VOA Report

China Bans All Cryptocurrency Activities

China Bans All Cryptocurrency Activities

China’s central bank and government agencies have issued a ban on all financial activities involving Bitcoin and other virtual currencies.

The central bank declared in a statement Friday that business dealings related to virtual currency “are all illegal financial activities and are strictly prohibited.”

The statement said the central bank would work with the other agencies — including banking, securities and foreign exchange regulators — in an effort to stop the illegal activity.

It is the first time that multiple Chinese regulators have joined forces to officially ban all activity linked to virtual currencies, also known as cryptocurrencies.

The central bank said the action was taken because cryptocurrencies — which include Bitcoin, Ethereum and others — disrupt the country’s financial system. It said such currencies are also used in money-laundering activities and other financial crimes.

The news led to Bitcoin falling more than 9 percent, to $41,085 in the hours after the announcement. Ethereum dropped nearly 10 percent to around $2,800.

The Chinese government banned banks from cryptocurrency activity in 2013. But it re-issued the rule again this year, suggesting the government was concerned that virtual currency activities were still going on.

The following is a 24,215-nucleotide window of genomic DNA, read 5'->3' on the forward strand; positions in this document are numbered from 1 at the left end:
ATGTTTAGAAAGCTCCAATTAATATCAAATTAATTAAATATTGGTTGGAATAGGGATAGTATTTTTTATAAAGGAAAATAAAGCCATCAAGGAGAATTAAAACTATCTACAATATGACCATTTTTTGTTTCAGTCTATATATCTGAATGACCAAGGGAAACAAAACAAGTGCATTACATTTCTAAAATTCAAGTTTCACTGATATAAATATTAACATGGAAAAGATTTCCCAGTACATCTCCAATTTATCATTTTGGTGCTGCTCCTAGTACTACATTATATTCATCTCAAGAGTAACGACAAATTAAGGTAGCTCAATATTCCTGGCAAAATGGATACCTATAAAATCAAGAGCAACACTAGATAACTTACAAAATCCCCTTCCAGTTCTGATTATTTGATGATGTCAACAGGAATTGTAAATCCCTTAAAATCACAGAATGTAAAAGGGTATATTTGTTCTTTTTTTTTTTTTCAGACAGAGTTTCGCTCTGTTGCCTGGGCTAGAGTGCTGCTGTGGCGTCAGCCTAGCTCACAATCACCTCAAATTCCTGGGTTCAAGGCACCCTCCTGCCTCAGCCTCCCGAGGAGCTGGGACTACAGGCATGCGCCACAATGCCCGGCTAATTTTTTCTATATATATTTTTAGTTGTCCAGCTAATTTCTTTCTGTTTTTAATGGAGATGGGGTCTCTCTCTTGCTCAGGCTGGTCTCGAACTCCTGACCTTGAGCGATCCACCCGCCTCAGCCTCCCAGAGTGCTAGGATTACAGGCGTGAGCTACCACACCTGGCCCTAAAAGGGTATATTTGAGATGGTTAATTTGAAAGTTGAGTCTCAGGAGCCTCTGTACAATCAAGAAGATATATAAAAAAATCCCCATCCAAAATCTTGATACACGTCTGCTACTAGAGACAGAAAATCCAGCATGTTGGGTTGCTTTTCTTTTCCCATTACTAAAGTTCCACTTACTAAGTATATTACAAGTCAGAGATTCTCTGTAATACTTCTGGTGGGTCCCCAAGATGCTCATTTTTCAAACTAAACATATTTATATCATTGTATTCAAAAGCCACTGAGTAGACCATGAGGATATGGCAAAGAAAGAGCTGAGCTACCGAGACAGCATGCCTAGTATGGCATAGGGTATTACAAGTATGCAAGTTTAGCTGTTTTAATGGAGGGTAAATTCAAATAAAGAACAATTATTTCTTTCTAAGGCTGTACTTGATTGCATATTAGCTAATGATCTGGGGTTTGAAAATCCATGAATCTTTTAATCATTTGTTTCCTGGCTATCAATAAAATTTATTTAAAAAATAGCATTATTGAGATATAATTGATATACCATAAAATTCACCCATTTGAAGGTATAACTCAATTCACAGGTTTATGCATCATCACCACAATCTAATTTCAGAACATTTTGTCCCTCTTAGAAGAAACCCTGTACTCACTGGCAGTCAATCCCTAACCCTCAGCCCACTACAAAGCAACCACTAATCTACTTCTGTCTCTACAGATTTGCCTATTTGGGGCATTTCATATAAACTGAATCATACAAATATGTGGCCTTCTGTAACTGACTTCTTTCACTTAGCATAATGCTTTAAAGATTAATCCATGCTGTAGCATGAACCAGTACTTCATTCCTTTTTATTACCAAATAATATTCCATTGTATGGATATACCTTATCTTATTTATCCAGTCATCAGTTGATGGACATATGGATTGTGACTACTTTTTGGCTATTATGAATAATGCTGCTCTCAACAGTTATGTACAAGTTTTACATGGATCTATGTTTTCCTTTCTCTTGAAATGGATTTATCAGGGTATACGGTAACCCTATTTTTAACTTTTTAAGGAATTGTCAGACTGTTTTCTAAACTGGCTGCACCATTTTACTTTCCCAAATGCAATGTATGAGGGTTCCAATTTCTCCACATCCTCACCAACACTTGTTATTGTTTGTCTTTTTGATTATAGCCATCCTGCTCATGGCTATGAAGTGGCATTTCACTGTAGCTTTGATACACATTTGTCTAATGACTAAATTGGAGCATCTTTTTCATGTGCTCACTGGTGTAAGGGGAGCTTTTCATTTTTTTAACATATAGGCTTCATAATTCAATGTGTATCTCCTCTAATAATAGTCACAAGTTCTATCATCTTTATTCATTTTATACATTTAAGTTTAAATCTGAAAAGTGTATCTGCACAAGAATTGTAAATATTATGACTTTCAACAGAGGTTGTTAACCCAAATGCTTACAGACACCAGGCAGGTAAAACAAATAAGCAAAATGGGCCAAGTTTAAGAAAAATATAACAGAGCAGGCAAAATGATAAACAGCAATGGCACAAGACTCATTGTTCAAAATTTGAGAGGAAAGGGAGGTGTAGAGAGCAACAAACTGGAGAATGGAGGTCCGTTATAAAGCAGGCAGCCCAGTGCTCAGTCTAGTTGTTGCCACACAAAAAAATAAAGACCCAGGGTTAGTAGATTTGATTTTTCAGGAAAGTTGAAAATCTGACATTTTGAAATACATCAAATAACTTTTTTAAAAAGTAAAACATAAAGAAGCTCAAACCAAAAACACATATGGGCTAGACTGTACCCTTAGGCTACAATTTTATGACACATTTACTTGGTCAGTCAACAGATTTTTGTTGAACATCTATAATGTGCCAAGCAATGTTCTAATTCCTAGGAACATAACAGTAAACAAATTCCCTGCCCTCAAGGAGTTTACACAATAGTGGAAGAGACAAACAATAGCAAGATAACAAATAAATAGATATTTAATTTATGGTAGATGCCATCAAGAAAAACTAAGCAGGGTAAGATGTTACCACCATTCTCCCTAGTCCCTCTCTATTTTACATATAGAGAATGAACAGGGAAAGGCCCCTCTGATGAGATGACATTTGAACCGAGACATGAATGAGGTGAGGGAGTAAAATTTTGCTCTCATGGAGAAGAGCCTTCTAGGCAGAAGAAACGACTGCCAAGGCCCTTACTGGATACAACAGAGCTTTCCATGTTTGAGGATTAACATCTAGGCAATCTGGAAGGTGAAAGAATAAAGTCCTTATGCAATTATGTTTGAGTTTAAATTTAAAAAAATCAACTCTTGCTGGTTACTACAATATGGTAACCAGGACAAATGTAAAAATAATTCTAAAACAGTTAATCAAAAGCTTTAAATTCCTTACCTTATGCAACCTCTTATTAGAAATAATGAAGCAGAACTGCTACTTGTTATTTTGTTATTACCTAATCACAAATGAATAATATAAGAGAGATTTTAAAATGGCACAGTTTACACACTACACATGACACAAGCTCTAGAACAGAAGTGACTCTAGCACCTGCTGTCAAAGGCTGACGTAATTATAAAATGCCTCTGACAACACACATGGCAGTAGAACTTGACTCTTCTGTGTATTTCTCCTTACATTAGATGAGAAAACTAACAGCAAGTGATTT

Financial experts say the repeated issuing of rules shows how difficult it can be for governments to identify cryptocurrency activities and effectively regulate them.

Friday’s statement is the most detailed and wide-ranging yet from the country’s most powerful financial regulators.

Supporters of cryptocurrencies say they permit anonymity and flexibility. But Chinese regulators worry they could weaken the ruling Communist Party’s control over the financial system and can help hide criminal activity.

The People’s Bank of China is developing an electronic version of the country’s yuan for virtual financial activities. This currency could be recorded and controlled by the Chinese government.

Regulators in other countries have increasingly warned that cryptocurrencies need greater oversight. In the United States, Gary Gensler, the chairman of the Securities and Exchange Commission, has called for more protection for investors in the cryptocurrency market.


I’m Bryan Lynn.

The Associated Press and Reuters reported on this story. Bryan Lynn adapted the reports for VOA Learning English. Susan Shand was the editor.

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Words in This Story

virtual – adj. existing or occurring on computers or on the

strict – adj. a rule or law that demands
complete obedience or observance

prohibit – v. officially forbid something

regulate – v. to control an activity or process, especially by
using rules

disrupt – v. to interrupt something and stop it from continuing
as it should

money-laundering – n. the crime of moving money
that has been obtained illegally through banks and other businesses to make it
seem as if the money was obtained legally

anonymity – n. a situation in which someone’s name is kept secret

flexibility – n. the ability to change or be changed easily
depending on the situation

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